Kobe Bryant Oscar Film: The Wonder of 2D Animation
2018 Oscar ceremony became a huge surprise for the fans of short animated films award section - one of the most renowned NBA players, Kobe Bryant who has never been nominated for Oscar before won a golden statuette for a short animated film “Dear Basketball”.
Now, the film is pulled off online for several reasons after the basketball legend passed away but the story he told in it will remain with us forever and here is why.
A universal story
In 2015 Kobe wrote a poem “Dear Basketball” telling a story about a six-year-old boy who would roll up his father’s socks in a ball and toss it an old garbage can in a corner pretending that he is a famous basketball player.
The poem was written and narrated by Kobe but the animation was created by none other than Glen Keane - the man behind Disney’s most successful 2D animated movies. Kobe entered Keane’s tiny studio and was just stunned.
“He just looks around and just “This is it. It’s perfect”, - said Keane.
“All the storyboarding, the beautiful storyboarding, hand-drawn. It was like the purity of the art. I was like “I’m in heaven” - shared Bryant.
While the story Kobe and Glen were telling in the film is pretty simple and straightforward, it is exactly the reason why it so attractive. When Keane was working on a scene of a six-year-old Kobe playing next to his gown up version on a court he got unexpectedly struck - this is not a story about basketball. It’s a story about a six-year-old little dreamer that’s still inside us all. It’s a universal story.
Accepting the award Glen said, “Whatever form your dream may take, it’s through passion and perseverance that the impossible is possible.”
Keane’s passion is hand made animation and unfortunately it is dying out. Though there were other great short animated films that perhaps had some deeper allegories and metaphors than Dear Basketball but it’s the unique hand-made animation that made it stand out.
Disney Renaissance and computer animation
The years of the nineteen eighties and early mid-nineties were the most fruitful years for Disney, nicknamed Disney Renaissance. From a hand of Glen Keane, some of the biggest hit movies, including The Little Mermaid, Beauty and the Beast, Aladdin, Pocahontas, and Tarzan came to live on paper and on-screen.
And while Disney was still shocked by Lion King’s immense success grossing 968.5 million dollars in 1994, the crush down of the OO’s was inevitable. Pixar and its 3D animation outflanked Disney and were shooting ahead. The success of Toy Story, Finding Nemo, and The Incredibles kept bugging Disney. That’s not to mention the huge success of Shrek by Dreamwork animation studio. The only thing Disney saw in common between these wins, was innovative 3D animation and quickly grasped what they have to do to stay relevant on the market.
Computer animation for sure has its perks, especially for business development. It’s simply much cheaper than hand-drawn projects; 3D animation doesn’t require such huge teams of animators and is much more flexible to changes.
Unfortunately for hand-drawn animation lots of decisions have to be locked in much earlier and become almost impossible to make any adjustments to the story of characters at a certain point. Due to all of that Pixar were much faster in production. But animation was not the only ace up their sleeve. Pixar managed to gross big revenue by making straight-to-DVD sequels which Disney did not consider doing much. But what Disney didn’t realize about Pixar’s success was its….. Storytelling!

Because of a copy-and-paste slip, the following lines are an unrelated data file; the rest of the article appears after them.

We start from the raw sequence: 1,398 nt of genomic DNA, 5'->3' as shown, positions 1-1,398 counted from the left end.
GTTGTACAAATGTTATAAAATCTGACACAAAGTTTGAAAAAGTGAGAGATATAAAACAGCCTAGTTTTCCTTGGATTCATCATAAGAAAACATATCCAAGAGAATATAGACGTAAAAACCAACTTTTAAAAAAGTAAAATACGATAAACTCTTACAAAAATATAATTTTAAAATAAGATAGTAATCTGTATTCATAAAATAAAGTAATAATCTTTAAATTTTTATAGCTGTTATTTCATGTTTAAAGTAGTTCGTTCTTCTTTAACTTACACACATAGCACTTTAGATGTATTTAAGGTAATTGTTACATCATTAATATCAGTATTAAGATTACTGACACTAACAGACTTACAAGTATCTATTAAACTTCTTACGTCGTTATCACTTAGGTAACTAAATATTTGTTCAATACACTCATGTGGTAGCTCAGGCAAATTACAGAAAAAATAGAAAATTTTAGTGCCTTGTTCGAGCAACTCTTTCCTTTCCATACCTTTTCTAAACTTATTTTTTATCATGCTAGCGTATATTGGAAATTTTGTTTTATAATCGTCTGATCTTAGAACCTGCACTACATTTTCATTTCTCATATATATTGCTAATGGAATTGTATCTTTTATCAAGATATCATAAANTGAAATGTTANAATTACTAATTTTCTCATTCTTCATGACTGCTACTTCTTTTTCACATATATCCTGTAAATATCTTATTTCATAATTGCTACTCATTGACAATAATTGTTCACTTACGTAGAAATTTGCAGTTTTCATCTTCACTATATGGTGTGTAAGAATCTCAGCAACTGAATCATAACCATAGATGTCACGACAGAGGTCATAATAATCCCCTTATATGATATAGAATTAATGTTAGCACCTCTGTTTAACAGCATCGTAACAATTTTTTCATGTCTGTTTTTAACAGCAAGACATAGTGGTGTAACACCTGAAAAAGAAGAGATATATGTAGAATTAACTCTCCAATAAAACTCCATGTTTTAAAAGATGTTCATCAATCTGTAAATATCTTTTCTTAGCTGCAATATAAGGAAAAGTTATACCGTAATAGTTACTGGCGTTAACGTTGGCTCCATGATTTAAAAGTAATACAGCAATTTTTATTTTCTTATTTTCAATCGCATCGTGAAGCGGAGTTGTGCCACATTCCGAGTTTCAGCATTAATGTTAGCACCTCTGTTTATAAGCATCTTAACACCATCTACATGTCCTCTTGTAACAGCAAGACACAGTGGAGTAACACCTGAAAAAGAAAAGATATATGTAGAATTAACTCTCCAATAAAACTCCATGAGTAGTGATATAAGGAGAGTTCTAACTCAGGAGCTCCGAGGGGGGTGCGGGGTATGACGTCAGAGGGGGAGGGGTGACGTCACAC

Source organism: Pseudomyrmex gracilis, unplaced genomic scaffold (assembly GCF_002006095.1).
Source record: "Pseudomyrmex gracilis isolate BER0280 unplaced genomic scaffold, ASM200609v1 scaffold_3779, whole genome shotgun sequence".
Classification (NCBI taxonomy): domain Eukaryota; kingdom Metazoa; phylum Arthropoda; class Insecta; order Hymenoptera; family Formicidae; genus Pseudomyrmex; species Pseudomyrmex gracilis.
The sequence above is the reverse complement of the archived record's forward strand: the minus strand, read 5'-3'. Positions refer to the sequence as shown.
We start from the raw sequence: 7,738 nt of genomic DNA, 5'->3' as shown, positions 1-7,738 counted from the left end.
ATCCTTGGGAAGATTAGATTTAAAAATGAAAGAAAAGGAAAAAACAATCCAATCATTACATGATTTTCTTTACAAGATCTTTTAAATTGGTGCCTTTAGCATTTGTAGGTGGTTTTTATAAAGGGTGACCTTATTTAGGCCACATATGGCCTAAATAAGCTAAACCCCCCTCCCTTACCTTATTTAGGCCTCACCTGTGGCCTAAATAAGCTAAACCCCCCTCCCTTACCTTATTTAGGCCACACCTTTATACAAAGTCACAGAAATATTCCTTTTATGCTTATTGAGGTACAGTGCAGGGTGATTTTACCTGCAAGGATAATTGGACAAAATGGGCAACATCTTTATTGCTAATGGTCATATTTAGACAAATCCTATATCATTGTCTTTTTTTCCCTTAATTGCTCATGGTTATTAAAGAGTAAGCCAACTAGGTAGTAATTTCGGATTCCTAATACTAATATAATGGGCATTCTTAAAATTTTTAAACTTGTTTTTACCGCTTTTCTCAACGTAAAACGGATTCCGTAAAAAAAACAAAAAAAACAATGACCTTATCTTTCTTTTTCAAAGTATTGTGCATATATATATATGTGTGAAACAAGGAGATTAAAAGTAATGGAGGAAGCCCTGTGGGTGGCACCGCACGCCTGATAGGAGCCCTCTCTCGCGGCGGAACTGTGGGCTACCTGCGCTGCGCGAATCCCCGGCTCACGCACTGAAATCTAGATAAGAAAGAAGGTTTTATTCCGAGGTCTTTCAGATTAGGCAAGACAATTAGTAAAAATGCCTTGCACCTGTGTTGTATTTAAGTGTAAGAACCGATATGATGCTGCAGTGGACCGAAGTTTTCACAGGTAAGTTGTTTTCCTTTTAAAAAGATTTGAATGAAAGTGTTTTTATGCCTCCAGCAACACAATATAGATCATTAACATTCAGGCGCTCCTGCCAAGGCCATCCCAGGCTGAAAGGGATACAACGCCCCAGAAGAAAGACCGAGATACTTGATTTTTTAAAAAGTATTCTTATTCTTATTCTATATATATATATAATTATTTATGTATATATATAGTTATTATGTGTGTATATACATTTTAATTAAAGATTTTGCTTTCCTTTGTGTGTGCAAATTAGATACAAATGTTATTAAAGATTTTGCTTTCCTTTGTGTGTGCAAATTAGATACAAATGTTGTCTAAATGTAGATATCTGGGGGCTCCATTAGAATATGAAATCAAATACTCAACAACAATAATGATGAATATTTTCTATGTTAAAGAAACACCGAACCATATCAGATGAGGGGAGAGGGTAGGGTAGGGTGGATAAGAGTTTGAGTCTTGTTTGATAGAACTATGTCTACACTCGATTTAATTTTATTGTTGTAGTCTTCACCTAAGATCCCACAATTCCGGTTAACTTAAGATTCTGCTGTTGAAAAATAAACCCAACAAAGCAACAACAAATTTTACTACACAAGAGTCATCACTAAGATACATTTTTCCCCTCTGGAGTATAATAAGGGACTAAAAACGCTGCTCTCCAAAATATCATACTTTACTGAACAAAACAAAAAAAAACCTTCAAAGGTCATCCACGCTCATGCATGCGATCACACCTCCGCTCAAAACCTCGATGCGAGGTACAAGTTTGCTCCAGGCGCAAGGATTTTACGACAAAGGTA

The magic of storytelling
Of course, 3D animation brought some innovations that captured audience attention but the key difference between the two animation houses is simply the art of storytelling. Pixar had much-twisted storylines, that went further than just nice fairy tales. There was finally some backstory to the protagonists.
A villain in Pixar, in contrast to Disney, is actually a villain for a reason: they all have decent motivations and a back story. Pixar bought some fresh breaths not only to animation but also varied the range of stories they tell.
So when Disney tried to go back to its roots with 2D animation in Princess Frog and Winnie the Pooh and failed - they choose to blame animation for that and closed their 2D animation studio in 2013. The movies were not a total flop - they just didn’t gross as much as other Disney renowned movies and Disney had to find out the cause.
Disney’s first 3D Princess movie Tangled was a huge success in the box office and frankly, the movie looked fantastic indeed. No wonder Disney saw the pattern in it and decided to put up with 2D animation for good. Now, when Disney has made 2D the box office’s biggest enemy, there’s no chance for a hand drawing animation to survive.
3D vs 2D animation
Disney owns 33% of the total U.S. film market, including the above mentioned Pixar. One more problem with 2D animation is that the adult audience sees it as a bit childish while 3D reminds more a film rather than a cartoon.
So Kobe and Glen Keane created a testament not only to Kobe’s love for basketball but a majestic reminder of how beautiful and elegant is the world of 2D animation. It’s a simple but sophisticated reminder about a little dreamer living inside each of us and great achievements we can get when we let ourselves dream and hope like kids.